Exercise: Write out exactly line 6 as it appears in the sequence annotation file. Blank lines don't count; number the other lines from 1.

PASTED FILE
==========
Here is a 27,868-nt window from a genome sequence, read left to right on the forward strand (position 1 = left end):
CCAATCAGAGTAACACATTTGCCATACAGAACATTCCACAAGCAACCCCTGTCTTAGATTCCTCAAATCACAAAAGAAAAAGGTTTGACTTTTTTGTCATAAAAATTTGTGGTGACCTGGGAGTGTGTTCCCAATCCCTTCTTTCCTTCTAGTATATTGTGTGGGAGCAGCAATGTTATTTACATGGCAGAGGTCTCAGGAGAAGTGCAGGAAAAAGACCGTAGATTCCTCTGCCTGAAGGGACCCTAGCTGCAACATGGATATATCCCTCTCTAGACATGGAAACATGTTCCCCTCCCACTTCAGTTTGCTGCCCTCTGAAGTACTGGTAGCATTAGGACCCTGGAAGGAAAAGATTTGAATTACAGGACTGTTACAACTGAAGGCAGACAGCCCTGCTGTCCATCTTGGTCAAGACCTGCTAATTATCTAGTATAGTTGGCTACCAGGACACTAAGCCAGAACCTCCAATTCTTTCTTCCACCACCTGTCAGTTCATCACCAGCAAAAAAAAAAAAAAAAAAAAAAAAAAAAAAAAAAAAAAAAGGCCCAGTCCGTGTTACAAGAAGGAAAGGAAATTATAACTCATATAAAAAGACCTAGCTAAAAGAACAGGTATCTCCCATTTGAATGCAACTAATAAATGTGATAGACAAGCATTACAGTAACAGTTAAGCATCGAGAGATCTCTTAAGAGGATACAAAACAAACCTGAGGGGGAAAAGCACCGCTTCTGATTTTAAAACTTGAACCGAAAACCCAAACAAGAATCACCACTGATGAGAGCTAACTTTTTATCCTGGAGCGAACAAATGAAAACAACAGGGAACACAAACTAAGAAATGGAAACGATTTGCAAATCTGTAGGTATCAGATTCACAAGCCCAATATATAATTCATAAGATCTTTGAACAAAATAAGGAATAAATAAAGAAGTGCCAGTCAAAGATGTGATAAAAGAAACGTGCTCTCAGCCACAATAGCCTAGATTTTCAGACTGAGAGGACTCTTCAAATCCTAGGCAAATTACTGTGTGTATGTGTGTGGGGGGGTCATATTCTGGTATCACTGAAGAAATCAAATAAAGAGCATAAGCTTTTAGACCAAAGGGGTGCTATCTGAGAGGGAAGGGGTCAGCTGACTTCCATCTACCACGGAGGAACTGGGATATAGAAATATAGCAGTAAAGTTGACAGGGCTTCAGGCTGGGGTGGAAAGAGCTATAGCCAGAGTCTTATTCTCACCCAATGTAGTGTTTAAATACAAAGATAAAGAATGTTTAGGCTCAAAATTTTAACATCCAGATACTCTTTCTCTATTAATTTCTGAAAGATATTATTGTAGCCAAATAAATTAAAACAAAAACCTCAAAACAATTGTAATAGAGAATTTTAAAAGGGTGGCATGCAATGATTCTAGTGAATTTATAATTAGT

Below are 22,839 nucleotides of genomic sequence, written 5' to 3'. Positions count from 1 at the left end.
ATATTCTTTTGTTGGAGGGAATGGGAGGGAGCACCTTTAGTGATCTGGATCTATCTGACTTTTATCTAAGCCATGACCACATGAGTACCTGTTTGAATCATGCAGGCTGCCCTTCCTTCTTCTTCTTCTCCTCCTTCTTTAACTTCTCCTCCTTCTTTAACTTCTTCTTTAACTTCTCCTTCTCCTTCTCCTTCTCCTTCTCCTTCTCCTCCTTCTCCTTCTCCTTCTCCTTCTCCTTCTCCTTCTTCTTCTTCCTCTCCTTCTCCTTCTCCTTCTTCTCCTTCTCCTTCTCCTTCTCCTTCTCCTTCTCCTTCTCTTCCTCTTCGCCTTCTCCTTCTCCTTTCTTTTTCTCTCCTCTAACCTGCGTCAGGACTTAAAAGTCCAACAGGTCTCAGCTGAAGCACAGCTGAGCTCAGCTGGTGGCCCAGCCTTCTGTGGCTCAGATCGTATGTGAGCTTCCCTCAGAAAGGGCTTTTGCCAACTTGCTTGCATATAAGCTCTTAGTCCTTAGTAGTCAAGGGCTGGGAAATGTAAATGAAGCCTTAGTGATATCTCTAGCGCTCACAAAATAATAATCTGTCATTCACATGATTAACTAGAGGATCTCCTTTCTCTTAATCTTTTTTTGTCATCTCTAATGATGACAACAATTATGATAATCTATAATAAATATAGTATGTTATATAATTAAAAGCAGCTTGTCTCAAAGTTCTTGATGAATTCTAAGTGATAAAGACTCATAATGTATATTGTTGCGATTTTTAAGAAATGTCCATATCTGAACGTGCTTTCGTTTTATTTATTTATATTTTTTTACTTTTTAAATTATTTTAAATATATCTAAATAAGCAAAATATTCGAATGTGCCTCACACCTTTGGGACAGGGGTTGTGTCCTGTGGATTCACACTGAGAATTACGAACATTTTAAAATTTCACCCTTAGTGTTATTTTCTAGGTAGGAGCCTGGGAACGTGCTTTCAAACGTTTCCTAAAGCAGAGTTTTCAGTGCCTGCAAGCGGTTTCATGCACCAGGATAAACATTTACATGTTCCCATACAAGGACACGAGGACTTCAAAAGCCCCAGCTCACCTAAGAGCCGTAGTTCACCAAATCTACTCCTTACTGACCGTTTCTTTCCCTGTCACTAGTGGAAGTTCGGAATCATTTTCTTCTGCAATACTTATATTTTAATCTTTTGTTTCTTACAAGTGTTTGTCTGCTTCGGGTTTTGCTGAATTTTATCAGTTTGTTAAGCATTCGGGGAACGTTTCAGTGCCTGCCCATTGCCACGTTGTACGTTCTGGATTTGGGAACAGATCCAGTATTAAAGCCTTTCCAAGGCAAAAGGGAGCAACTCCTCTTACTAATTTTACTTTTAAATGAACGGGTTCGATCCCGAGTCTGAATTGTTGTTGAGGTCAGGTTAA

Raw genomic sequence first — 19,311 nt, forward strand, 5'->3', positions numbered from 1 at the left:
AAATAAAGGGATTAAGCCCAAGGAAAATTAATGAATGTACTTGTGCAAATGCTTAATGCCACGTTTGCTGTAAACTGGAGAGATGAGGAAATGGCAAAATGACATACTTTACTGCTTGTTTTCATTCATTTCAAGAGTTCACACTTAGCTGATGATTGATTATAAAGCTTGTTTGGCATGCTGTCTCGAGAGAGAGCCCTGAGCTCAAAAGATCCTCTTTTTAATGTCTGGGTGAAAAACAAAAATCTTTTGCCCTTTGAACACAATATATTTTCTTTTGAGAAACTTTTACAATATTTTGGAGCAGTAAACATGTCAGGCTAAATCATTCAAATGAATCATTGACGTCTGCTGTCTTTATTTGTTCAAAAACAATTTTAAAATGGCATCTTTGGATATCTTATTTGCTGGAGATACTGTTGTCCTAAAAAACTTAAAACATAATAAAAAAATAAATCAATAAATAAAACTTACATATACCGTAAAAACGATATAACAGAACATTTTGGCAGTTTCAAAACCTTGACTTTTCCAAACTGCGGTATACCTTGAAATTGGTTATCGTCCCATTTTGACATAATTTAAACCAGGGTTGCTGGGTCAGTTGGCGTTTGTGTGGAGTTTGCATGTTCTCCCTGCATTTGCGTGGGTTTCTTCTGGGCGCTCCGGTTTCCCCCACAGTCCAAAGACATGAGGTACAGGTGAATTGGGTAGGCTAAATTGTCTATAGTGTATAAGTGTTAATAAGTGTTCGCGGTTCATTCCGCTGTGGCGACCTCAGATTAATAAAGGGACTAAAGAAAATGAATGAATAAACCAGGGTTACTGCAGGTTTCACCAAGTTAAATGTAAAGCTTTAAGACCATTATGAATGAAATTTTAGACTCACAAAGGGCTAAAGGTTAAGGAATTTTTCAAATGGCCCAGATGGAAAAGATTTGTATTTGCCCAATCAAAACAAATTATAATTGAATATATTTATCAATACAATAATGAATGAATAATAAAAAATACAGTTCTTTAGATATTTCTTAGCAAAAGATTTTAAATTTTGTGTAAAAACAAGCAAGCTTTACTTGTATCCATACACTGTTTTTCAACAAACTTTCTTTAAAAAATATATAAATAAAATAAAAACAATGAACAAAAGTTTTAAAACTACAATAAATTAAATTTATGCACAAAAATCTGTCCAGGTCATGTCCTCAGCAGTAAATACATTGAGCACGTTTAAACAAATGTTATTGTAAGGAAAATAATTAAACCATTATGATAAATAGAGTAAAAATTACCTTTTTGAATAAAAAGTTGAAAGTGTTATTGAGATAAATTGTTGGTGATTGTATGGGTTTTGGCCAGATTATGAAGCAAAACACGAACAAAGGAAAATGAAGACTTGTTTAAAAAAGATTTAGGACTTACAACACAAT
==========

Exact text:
AAATAAAGGGATTAAGCCCAAGGAAAATTAATGAATGTACTTGTGCAAATGCTTAATGCCACGTTTGCTGTAAACTGGAGAGATGAGGAAATGGCAAAATGACATACTTTACTGCTTGTTTTCATTCATTTCAAGAGTTCACACTTAGCTGATGATTGATTATAAAGCTTGTTTGGCATGCTGTCTCGAGAGAGAGCCCTGAGCTCAAAAGATCCTCTTTTTAATGTCTGGGTGAAAAACAAAAATCTTTTGCCCTTTGAACACAATATATTTTCTTTTGAGAAACTTTTACAATATTTTGGAGCAGTAAACATGTCAGGCTAAATCATTCAAATGAATCATTGACGTCTGCTGTCTTTATTTGTTCAAAAACAATTTTAAAATGGCATCTTTGGATATCTTATTTGCTGGAGATACTGTTGTCCTAAAAAACTTAAAACATAATAAAAAAATAAATCAATAAATAAAACTTACATATACCGTAAAAACGATATAACAGAACATTTTGGCAGTTTCAAAACCTTGACTTTTCCAAACTGCGGTATACCTTGAAATTGGTTATCGTCCCATTTTGACATAATTTAAACCAGGGTTGCTGGGTCAGTTGGCGTTTGTGTGGAGTTTGCATGTTCTCCCTGCATTTGCGTGGGTTTCTTCTGGGCGCTCCGGTTTCCCCCACAGTCCAAAGACATGAGGTACAGGTGAATTGGGTAGGCTAAATTGTCTATAGTGTATAAGTGTTAATAAGTGTTCGCGGTTCATTCCGCTGTGGCGACCTCAGATTAATAAAGGGACTAAAGAAAATGAATGAATAAACCAGGGTTACTGCAGGTTTCACCAAGTTAAATGTAAAGCTTTAAGACCATTATGAATGAAATTTTAGACTCACAAAGGGCTAAAGGTTAAGGAATTTTTCAAATGGCCCAGATGGAAAAGATTTGTATTTGCCCAATCAAAACAAATTATAATTGAATATATTTATCAATACAATAATGAATGAATAATAAAAAATACAGTTCTTTAGATATTTCTTAGCAAAAGATTTTAAATTTTGTGTAAAAACAAGCAAGCTTTACTTGTATCCATACACTGTTTTTCAACAAACTTTCTTTAAAAAATATATAAATAAAATAAAAACAATGAACAAAAGTTTTAAAACTACAATAAATTAAATTTATGCACAAAAATCTGTCCAGGTCATGTCCTCAGCAGTAAATACATTGAGCACGTTTAAACAAATGTTATTGTAAGGAAAATAATTAAACCATTATGATAAATAGAGTAAAAATTACCTTTTTGAATAAAAAGTTGAAAGTGTTATTGAGATAAATTGTTGGTGATTGTATGGGTTTTGGCCAGATTATGAAGCAAAACACGAACAAAGGAAAATGAAGACTTGTTTAAAAAAGATTTAGGACTTACAACACAAT